-Brad OH Inc.

Bullying in the Supermarket

Under the Green Desk Lamp…

Green Desklamp

‘If you don’t have anything nice to say, don’t say anything at all.’ It’s an adage we’ve all heard. Whether from animated rabbits, or our own dear parents, the majority of children are taught explicitly that being unkind is not the way to act in our society.

I was at a conference a while back discussing bullying in middle school, with a particular focus on cyber-bullying. The attendees were often shocked at the examples of childhood cruelty being perpetrated by and against youth these days.

Photos—often explicit—are shared around, and entire websites are dedicated to insulting one another, spreading rumours, and generally making life miserable. There’s no doubt about it, it’s a hard world for a child to grow up in.

This is especially true when we are constantly telling them that the expectations of life are otherwise—that adult society functions on the basis of good social graces, of respecting your fellow man and avoiding hurtful language. If this is how people are expected to act, it comes as a special shock to find that your peers are so steadfastly determined to undermine such ideals.

It was these thoughts which weighed on my mind as I stood in line at the supermarket after the conference ended. How can children be so cruel, and how can we teach them to act better?

The question didn’t linger very long. It was rather rudely chased from my tired brain by the glossy magazine covers flanking me on both sides as I worked my way slowly toward the register.

‘Guess whose cellulite this is’, a headline would read, and a zoomed in box drawn from a woman on the beach would reveal the unsightly lumps on her bikini-clad ass. Some celebrity had the audacity to appear in public, without the assistance of airbrushes and digital photo editing to help her. The nerve!

A man was accused of cheating. A context free photo of him hand in hand with a woman rested above a headline bemoaning his lack of values, and lamenting the inevitable ruin of his marriage.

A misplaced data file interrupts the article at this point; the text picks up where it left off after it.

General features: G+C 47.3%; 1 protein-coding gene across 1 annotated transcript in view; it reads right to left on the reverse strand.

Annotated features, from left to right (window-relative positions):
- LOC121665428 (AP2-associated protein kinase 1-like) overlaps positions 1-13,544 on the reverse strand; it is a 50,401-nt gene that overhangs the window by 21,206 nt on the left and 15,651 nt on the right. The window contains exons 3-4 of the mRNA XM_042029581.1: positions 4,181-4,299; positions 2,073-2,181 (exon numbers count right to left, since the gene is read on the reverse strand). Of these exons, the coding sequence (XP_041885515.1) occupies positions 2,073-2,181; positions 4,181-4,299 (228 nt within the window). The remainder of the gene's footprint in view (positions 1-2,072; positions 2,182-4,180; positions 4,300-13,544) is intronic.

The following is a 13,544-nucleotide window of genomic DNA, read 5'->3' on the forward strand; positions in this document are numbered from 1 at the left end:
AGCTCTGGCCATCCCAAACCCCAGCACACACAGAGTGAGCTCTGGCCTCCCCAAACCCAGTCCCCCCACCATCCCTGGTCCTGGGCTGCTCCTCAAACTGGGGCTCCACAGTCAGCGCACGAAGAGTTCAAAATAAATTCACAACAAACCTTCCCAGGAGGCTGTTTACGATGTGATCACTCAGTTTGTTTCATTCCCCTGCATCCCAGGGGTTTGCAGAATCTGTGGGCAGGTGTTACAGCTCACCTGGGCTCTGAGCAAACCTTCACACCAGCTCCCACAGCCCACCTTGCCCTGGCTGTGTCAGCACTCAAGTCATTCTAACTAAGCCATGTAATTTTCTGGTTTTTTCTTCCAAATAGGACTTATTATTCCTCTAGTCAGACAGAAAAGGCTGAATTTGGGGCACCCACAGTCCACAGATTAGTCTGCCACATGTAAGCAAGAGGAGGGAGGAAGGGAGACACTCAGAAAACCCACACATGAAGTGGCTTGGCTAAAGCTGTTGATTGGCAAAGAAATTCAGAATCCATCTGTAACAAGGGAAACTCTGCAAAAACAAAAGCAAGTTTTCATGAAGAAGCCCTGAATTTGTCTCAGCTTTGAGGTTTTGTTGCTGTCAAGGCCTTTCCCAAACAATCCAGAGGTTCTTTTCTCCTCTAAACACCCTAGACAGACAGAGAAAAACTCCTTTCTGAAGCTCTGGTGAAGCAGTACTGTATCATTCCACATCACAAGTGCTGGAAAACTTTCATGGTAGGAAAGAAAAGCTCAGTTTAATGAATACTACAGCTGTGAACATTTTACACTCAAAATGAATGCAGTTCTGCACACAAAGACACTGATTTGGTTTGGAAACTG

The headlines were legion, each one attacking some vice or speculating on some perceived flaw. Entire front page spreads were dedicated to the attempted outing of supposedly gay singers, surgeries gone awry, and teens who could not afford to have yet another child.

It’s no wonder, I thought, placing my items on the scarred rubber conveyor belt. How can we tell children to be nice to each other when the clear and undeniable truth is that we cannot manage it ourselves?

It’s a savage hypocrisy. A society so feral and filled with hatred that even political debates eschew all relevant discourse in favor of painting one another as sexual deviants and money-grubbing lechers.

So what are we left to glean from the broad disconnect between expectations and practice? Do we assume that our children are stupid? That they will somehow fail to notice the overt double standard? Will they just ignore that swindling and deceit are the clear pathways to success in the job market, and that even our leaders have no qualms about saying mean things if their PR managers tell them it will get their ratings up?

Perhaps it’s not the kids who are to blame. In a society that worships the rich, adores the callous, fetishizes fallen idols and encourages its people to hack their way through friends and neighbours to climb a rung higher on the ladder, maybe such horrid indecency in children isn’t the aberration we treat it as. If these are the values we truly hold, perhaps such kids are just proto-types of the new age.

It’s a necessary survival strategy—a natural evolution.

But if our hope is for such cruelty to cease—for kids to go to school and enjoy the company of their peers, to feel safe and supported by those around them—we may consider starting the change with ourselves.

-Brad OH Inc.